The footprint size depends on the range and the  beam divergence angle. The shape of the footprint on the surface depends on the local incidence angle, which is the angle between the LOS and the normal to the surface (Fig. 2). The range is measured at the peak of intensity of the backscattered pulse. If the surface is normal to the laser beam, it corresponds to the centre of the footprint (point P in Fig. 2). If the incidence angle is high (more than 70°) or the local relief is rough, the recorded point of location (point P’ in Fig. 2) can lie anywhere within the spot (Schaer et al., 2007; Lichti and Skaloud, 2010).

2.2 Multiple echoes

Even if strongly collimated, laser beams of LIDARs are affected by divergence; that is, the beam width increases with the range. Typical diameters of beam footprints are 30-50 cm for ALS at 1 km range, and 10 cm for TLS at 500 m range (Lichti and Skaloud, 2010). As a result, the consequences are that several backscattered pulses can correspond to a single emitted pulse (multiple echoes). For instance, when a pulse hits a tree, part of the pulse can be reflected by the top of the canopy, another part by branches and the last one by the ground (see Fig. 2). This characteristic of the beam to “penetrate” the vegetation is a key advantage of LIDAR compared to photogrammetry, in order to get ground elevation models of vegetated areas. However, a dense forest may prevent the beam from reaching the ground surface. Full wave LIDAR devices, usually ALS, provide a continuous record of the backscattered signal (full waveform). Most TLSs record only one or several discrete pulses. In landslide studies, the last pulse, (i.e. the pulse backscattered by the ground surface) is generally used. But it may be convenient to have other return pulses for vegetation removal purposes (Petrie and Toth, 2009a).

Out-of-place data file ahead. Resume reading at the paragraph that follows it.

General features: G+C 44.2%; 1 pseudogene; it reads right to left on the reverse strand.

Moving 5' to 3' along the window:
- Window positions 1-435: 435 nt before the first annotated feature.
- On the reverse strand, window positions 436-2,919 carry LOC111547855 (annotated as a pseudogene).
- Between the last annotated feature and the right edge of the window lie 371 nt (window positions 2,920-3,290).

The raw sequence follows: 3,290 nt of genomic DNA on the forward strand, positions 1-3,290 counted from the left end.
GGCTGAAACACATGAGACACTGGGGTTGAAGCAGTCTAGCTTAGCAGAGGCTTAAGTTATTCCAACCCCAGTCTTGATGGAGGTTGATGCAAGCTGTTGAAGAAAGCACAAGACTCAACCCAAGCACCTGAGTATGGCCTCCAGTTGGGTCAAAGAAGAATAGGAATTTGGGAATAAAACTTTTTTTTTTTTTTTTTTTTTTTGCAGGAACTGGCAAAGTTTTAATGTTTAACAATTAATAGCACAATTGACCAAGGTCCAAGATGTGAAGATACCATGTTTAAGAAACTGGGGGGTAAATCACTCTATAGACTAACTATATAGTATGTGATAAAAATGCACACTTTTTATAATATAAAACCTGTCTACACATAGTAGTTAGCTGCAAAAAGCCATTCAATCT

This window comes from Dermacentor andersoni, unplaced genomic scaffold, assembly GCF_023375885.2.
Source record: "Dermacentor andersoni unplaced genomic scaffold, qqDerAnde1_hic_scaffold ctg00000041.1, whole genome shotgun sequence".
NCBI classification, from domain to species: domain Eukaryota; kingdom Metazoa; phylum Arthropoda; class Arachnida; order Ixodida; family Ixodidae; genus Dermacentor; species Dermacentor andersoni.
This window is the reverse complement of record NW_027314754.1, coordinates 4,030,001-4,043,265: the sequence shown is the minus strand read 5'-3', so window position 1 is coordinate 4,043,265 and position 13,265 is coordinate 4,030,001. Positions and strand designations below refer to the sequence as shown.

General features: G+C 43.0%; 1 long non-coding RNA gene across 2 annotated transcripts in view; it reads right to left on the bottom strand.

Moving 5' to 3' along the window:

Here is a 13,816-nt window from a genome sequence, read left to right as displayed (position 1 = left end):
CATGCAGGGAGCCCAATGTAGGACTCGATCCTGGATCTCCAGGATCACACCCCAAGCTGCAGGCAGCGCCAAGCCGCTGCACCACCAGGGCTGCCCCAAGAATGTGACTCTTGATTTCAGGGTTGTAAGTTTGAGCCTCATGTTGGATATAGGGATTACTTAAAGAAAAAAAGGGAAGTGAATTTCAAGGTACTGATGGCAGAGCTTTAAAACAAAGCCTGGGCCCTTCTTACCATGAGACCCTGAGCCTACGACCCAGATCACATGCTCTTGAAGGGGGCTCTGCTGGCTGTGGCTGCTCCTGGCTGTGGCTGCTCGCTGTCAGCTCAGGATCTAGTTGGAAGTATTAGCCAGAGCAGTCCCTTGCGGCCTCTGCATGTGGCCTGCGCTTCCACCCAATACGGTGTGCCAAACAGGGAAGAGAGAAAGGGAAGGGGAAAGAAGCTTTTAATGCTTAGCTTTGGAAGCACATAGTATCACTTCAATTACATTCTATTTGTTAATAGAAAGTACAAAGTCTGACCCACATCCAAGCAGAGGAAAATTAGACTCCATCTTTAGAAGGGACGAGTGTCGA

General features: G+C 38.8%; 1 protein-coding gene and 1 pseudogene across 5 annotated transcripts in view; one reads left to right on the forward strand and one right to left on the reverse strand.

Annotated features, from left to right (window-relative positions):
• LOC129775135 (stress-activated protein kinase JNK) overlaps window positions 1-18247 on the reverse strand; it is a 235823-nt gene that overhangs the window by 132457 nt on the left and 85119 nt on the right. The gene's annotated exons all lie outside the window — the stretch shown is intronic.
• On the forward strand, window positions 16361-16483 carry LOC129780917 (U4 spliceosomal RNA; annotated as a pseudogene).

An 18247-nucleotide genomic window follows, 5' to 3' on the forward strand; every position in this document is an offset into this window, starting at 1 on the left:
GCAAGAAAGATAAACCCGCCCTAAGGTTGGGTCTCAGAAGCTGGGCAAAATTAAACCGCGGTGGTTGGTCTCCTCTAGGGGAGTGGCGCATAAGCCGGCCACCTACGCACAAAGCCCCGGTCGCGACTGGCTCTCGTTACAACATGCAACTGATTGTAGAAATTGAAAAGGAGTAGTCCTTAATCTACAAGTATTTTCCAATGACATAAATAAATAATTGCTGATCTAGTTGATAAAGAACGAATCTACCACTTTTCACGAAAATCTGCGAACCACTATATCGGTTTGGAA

2.3 Other parameters: intensity and color

In addition to 3D surface point locations, LIDAR devices measure the signal intensity of the backscattered laser signal. Intensity mainly depends on the type of material, orientation of the slope, range and laser wavelength. Additional external cameras can be coupled with LIDAR during acquisition, allowing the assignment of a color attribute (i.e. RGB) to each point of the LIDAR point cloud. During ALS acquisitions, natural colors and/or infrared images are usually taken simultaneously. A single-lens reflex (SLR) digital camera is frequently used to provide natural colours to TLS point clouds, but more advanced imaging devices, such as hyperspectral cameras, can be used too (Kurz et al., 2011). Some of the main uses of intensity values or colour attributes for landslide studies include bedrock mapping, vegetation removal and interactive visualization of point clouds (Alba et al., 2011).